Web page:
The success of ‘Mad Men’ over the last few years has meant lots of people view advertising in a very different way. Not only do we now appreciate ads as a sort of art form but we appreciate how far they’ve come over the decades.
Oh yes – big ideas, stunning visuals and striking wordplay are par for the course on billboards and print ads these days, so it’s about time we recognised the work, creativity and ground-breaking design skills that go into them. To that end we’ve put together a stunning showcase of print ads, to demonstrate that ‘selling out’ can sometimes prove to be very aesthetically and intellectually rewarding…
Harking back to Nirvana’s iconic Nevermind album cover, this tranquil yet kinetic ad for Nexcare bandages uses water to create a striking visual. The water somehow communicates ideas of freedom of movement, as well as a sense of protection. As such it’s ideal for a healthcare product. This globally translatable concept comes from agency Grey 141, who are based in São Paulo, Brazil.
The idea behind this cling wrap ad is simple. Freshness is the key benefit of using Ziploc and so a clean ‘before and after’ principle has been employed by the Beijing agency, Strange Idea Ad, who created the ad. Bold colours and shapes make the piece eye-catching and give the subject room to breathe. The use of space also adds a sense of hygiene to the composition, which is always important when it comes to dealing with foodstuffs.
It isn’t just small, dynamic brands who take risks with visually creative ads. Here Coca Cola decided to highlight Planet Day with this striking depiction of nature and destruction. The use of rippled water, fleeing birds and a flaming ball of what looks like lava, taps into the raw power of nature. Arguably though it paints what is perhaps the world’s most famous soft drink as the source of destruction, as it is from the bottle that the flames explode.
This Canadian ad elegantly demonstrates that effective print ads don’t always have to focus on imagery over text. Closer inspection of the copy reveals a witty tone that sings the praises of quality journalism – namely The Walrus magazine – over ‘magazines that offer 16 exercises for a flatter stomach’. It also uses overt reverse psychology to undermine the assumptions of the reader and encourage them to continue to read. The text manages to carve this brand a dignified niche amongst more trashy magazines and the heavy use of text over frothy pictures compliments and reflects their ethos very effectively.
This eye-catching print ad is all about delivering a point of view. It places the viewer in the place of the person in the ad, who can be seen (or their feet can at any rate) riding on the back of a whale. The strap ‘Welcome to the front row’ describes the supposedly all-consuming experience of using this camera. Meanwhile the fact that only parts of the whales can be seen mid-action gives it an exciting kind of energy.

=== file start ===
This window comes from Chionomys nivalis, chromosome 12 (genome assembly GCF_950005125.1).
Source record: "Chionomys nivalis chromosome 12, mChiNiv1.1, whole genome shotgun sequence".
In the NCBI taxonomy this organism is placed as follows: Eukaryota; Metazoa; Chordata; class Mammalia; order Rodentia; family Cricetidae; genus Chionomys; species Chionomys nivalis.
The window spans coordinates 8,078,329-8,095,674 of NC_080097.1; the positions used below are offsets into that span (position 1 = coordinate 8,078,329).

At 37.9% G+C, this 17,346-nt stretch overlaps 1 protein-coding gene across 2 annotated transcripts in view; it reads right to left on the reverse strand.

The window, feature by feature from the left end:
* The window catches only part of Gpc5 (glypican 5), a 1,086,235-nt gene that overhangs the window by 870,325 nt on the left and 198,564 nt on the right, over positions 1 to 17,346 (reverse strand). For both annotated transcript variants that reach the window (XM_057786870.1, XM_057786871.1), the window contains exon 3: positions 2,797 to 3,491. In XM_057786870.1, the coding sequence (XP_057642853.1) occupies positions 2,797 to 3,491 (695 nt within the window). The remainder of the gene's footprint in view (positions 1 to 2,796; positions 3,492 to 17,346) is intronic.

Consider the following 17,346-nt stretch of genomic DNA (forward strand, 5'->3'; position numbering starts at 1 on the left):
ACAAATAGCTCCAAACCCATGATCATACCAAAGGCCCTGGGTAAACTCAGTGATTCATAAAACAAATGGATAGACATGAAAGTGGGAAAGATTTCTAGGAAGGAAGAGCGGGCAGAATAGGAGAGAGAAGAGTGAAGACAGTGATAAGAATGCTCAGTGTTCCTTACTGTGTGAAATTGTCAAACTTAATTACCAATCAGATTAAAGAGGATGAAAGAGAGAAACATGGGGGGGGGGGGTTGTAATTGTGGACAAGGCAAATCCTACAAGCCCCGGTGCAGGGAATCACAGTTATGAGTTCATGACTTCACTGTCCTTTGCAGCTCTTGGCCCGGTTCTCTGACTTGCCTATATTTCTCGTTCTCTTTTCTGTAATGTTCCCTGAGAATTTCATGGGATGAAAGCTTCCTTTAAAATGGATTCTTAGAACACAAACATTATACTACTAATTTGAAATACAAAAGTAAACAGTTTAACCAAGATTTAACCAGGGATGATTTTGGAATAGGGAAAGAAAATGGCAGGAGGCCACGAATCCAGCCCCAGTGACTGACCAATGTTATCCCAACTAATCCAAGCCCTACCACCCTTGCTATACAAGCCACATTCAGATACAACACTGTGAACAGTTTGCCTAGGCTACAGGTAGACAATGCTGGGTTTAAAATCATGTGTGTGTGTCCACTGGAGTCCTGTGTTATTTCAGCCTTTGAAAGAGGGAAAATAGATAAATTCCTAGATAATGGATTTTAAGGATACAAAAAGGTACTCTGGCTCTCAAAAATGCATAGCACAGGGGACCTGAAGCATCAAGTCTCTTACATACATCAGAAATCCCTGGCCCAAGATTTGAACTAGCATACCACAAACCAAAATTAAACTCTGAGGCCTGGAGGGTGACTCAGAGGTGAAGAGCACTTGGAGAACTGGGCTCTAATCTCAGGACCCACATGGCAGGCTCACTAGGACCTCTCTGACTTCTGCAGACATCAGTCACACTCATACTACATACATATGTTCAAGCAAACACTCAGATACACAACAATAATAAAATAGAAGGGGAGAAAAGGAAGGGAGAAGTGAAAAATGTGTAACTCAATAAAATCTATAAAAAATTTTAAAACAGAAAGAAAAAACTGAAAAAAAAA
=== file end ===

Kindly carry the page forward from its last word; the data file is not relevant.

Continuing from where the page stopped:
The fantastical nature of this ad makes it aspirational, while perfectly capturing the tranquility of the sport to which it relates. The kingfisher and fishing have a natural tie and by directly and colourfully linking the fisherman with nature, it encourages them to think that this equipment could help to take them one step closer to being nature’s perfect predator. The seamless connection between the man’s body and the bird’s head also makes it visually arresting and the flawless finish of the graphic suggests that this is a premium brand.
This knowing ad for Avis uses humour to great effect. It also employs the kind of gratuitous car shots that automobile fans will go gaga for. The gag of course is that people attending their school reunion have hired luxury cars to impress their former classmates. This does not become clear until you see the tag in the bottom right hand corner, simply ‘Luxury car rental’. This ad is the master of the understatement.s.
This concise ad for Beijing Sports Radio demonstrates how the most simple of ideas can have a really big impact. By taking an instantly recognisable visual – that of a boxing ring in this instance – and making one slight adjustment, the image becomes jarring to the viewer, who is forced to question why that is. Here the ring is transformed into a speech bubble, translating the fact that this sports radio station brings you all the action through no more than speech.
This unapologetically epic ad is essentially a modern day military propaganda piece, playing up the power of the Australian Defense Force by employing the sheer scale of the elements and the unharnessed power of nature. As a viewer of the ad you’d be reassured by this as an image of your country’s defense and potentially revved up enough to enlist. This is a team you’d want to be on. The use of the helicopter in the foreground lends scale to the enormous power behind it, whereby the stampeding bulls serve as an impressive metaphor.
As you’d expect from Google, this ad combines playfulness with intelligence and flawless execution. The viewer is left to work out that instead of ‘battleship’, ‘battlesheep’ may have been typed into the search engine, which gives them a sense of satisfaction as well as engagement. But beyond the irreverent sense of humour, the dramatic imagery of a sheep in a war-zone is impressively convincing and atmospheric in its absurdity.